Membership organizations are continually challenged to recruit and renew members. EAPA has to remain relevant and valuable to its members of all ages and cultures. We need to fully understand why people remain members and keep doing that; actually do more of it! This may take some investigation to fully understand it, but it would be worth it. EAPA should find new ways to engage with members, to create new and different relationships. I do think we need to investigate what makes EAPA a family. Engagement can come from using technology to communicate better, to make our leaders more accessible and visible, and to create strong and vibrant communities. EAPA could develop tools and platforms that help Chapters and Branches to engage and grow. Coaching to grow members locally could be a powerful program, developed centrally and rolled out across all Chapters, continually growing the content from experience. This could help in recruiting more members.

We also need to be cognizant that new technologies must be adopted and new ways of doing things if we are going to attract a new generation of professionals. We have all the experience, and we may need some of the know-how from our younger members. EAPA should not be afraid to embrace new technology.

Communication to members from is very flat currently and tends to be written, flowing mostly in one direction. If we can adopt new technologies we could become more open and accessible and improve the flow of information in both directions. Such changes could significantly improve the level of relationship that we have and greatly increase the strength of relationships.

Currently the website is rather static and not very engaging, I would like to see a full review of the site to create a more visual and dynamic site that engages members more. Something with more visual appeal and more content such as video. Chapters could have space within the site to create a consistent appearance and operation, thus removing some of the burden of maintenance from Chapters. Creating a more social environment would increase the strength of relationship and allow members to engage and share ideas and experience.

EAP needs to increase its global presence and should actively seek new markets and work with them to grow their own form of EAP.

Critical Thinking Response:
A membership and credentialing organization such as EAPA has limited opportunities to raise further revenue. Its main income is from membership fees and raising these would generate more income. This however is not a good option; there is very often an inverse relationship between raising fees and membership numbers. EAPA needs to undertake projects that are low cost and low risk. The other options remain around reducing overhead costs, and/or selling other products.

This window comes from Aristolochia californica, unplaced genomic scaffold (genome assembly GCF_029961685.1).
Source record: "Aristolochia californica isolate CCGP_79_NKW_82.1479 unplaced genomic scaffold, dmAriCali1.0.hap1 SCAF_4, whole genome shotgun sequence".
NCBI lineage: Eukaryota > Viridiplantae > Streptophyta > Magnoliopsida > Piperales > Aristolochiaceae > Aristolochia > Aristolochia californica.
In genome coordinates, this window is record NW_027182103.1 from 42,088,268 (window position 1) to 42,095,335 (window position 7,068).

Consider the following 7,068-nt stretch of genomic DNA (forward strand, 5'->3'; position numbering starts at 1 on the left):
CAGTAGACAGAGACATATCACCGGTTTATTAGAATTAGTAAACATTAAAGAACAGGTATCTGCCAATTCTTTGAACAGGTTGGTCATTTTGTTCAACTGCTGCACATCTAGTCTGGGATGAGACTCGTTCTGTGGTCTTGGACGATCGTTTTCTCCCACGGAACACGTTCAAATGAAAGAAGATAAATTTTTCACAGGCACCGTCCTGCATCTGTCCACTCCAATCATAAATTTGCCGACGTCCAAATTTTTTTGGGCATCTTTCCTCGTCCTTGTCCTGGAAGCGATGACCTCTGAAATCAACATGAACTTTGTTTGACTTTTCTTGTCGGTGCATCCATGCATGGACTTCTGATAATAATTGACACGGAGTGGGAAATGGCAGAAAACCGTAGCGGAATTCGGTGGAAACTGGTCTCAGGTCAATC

Overhead should be examined to ascertain if there are any opportunities to reduce costs, this might come from reviewing supplier contracts and negotiating better deals. I would task the CEO to undertake a full review of all contracts to ensure best value has been gained. A small group from the board could assist as part of a review and decision making panel with authority to proceed in a way they believe is best.

Processes within the administration of the organization ought to be reviewed; these may be inefficient and could possibly be improved with technology. I would seek some expert assistance from the membership to provide input, and appoint a small task force to work with the CEO to undertake a full review and report back with a transformation plan, fully costed. External assistance might be required here to provide specialist knowledge for this review and I would task the CEO to research possible experts that could work with EAPA.

EAPA could sell more products in the form of training that could be delivered virtually by experts in their field. What is most important is understanding what members need, therefore I would form a group to survey and talk to members about what they need from EAPA and how much they would be willing to pay for it. This could drive the development and delivery.

In the UK we have seen a growth in mental health awareness training delivered to employees in the workplace. EAPA should investigate creating a licensed program that could be delivered through trainers that are trained initially by EAPA. The program could be owned by EAPA and fees collected for each delivery or for training trainers.

There is little in the form of merchandise that identifies the individual with EAPA. It might be good to work with an external partner who could develop and supply merchandise branded to EAPA and look at more fun items like bumper stickers and T-shirts. There are many creative companies who would be willing to tender to work with EAPA. A group should undertake the work with the CEO to look at this opportunity.

There may be merit in looking at live streaming the annual conference through a paid for channel, this could perhaps start out as main sessions and key notes, and developed into a wider streaming of sessions. This would allow more members to attend virtually and receive the benefit of PDH hours. A relatively small task force could investigate this and undertake limited testing in quite a short time frame.